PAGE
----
Damariscove Island

from Ocean Point

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Paddle Trip{short description of image}{short description of image}(A Level 3 Trip)
Damariscove Circuit: Ocean Point, Linekin Neck, Boothbay, Maine.

The Road Trip: Route 96 heads east out of Boothbay Harbor (shopping malls, supermarket, convenience stores abound). This road brings you to the tip of the Linekin Neck peninsula . I’m guessing six or so miles to its terminus, Ocean Point.
The Road Trip

The Launch: There is a concrete boat ramp that allows you to get quite close to the water (depending on tide phase) for a easy put-in. A gravelly sand beach. Remarkably undiscovered considering this area’s spectacular beauty and easy access. Helpful hint to those who transport their craft on foam blocks: bring some masking tape. Steady onshore breeze can make this a frustrating experience after a hard day’s paddle. Parking not a problem (wide paved shoulder all along shore drive).
Paddling Time & Distance: The southern tip of two-mile long Damariscove Island is 4 nautical miles from the Ocean Point launch site. Several small islands form a loose archipelago that will add a couple of miles to the 8 nautical miles circuit if visited. Should take less than three hours in a touring kayak in typical conditions (choppy seas, 10 kt onshore breeze).
Route: Basically a south-north circuit. Recommend paddling eastern side of Fisherman’s and Damariscove Islands for outbound trip, western side for return.
Paddling Tips: This is rather open ocean so I really don’t think the tide currents are a major consideration. I did notice a side current causing lobster buoys to leave a notable wake- but it didn’t seem to be a factor that I had to consciously contend with. You really feel like you’re “in the Atlantic” on this trip. It is, as I said, open ocean.
Watch out for: Remarkably quiet. Some lobstering activity and the 100- foot tour boat “Pink Lady” is a friendly presence (wave!) during tourist season. Seems a consistently frigid current, so take precautions. Beware the cluster of rocks named "The Motions" on the far end of Damariscove. I'd recommend investing in the 1:24,000 Pemaquid Point topographic map for anyone planning this trip.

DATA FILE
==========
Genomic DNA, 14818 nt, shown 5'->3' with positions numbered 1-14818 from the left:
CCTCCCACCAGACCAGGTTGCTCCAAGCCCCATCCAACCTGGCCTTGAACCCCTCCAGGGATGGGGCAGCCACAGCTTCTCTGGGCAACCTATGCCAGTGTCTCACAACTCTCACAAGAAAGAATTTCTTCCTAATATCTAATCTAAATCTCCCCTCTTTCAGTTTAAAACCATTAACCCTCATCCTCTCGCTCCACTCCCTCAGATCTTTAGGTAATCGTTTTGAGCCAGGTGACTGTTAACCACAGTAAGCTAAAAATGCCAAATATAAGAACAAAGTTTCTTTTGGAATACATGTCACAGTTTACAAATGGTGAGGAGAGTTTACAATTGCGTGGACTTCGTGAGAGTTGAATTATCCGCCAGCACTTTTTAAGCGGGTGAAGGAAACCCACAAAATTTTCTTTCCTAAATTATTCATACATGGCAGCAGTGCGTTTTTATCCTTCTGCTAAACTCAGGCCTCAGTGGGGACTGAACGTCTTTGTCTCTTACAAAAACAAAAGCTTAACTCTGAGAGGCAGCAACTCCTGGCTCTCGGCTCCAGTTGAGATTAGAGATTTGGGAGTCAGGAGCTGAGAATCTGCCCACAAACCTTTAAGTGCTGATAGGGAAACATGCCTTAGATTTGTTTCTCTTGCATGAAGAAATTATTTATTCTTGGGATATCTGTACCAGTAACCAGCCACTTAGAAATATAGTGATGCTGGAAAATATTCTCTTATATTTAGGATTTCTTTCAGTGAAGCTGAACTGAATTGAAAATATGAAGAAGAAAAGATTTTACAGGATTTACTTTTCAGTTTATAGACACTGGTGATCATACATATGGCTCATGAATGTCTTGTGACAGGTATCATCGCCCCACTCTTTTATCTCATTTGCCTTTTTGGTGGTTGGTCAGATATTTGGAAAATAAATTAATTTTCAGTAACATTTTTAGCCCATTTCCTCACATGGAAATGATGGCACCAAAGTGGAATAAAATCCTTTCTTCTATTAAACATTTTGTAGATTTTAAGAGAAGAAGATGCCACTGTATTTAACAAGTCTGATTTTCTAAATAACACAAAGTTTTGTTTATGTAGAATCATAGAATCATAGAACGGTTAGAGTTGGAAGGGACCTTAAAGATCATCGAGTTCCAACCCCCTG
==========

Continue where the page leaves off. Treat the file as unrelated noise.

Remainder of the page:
Natural Features: Harbor seals enjoy sunning on the “ The Hypocrites” – small ledge-like islands off the eastern shore of Fisherman Island. They seem fairly tame and have a mild curiosity toward kayaks. Their basketball–sized heads will pop-up and watch you from 100 or so feet away as you paddle. Inner and Outer White Islands are worth the side trip. Travelling to them from the northern tip of Damariscove you will pass over a deep plain with a depth of 178 feet (I like the idea of “big depths”). Outer White is an eighty foot high granite dome of an island. The surf action on the backside is spectacular. Of course I visited it on a day of serious swells! Was in the narrow channel between these two islands at moment of high tide. BIG SWELLS. Scary, but I didn’t take on one drop. There is a large hearth and chimney at the very summit of this island- remains of a dwelling. Interesting.
Other Landmarks: Ram Island Light- surrounded my water at high tides.
Stretch Your Legs: Don’t attempt to land on northern tip of Damariscove. You’ll upset the huge colony of eiders and black back gulls. Outer Heron Island looks like it may be a good place to picnic. Not too sure of the status of these islands so I hesitate to say much on this topic.
One Paddler's Story: I live in Winslow, Maine and started kayaking two years ago with a Sevylor inflatable. On April 20 of this year I bought a yellow Old Town Egret (came with factory rudder- dealer gave me a good price on this unrequested feature- am glad to have it). I love off-shore travels and hope to check out Eagle and Jewell Islands in Casco Bay from Harpswell as my next new off-shore trip. Contributed by Robert DuBay.

The Paddle Trip

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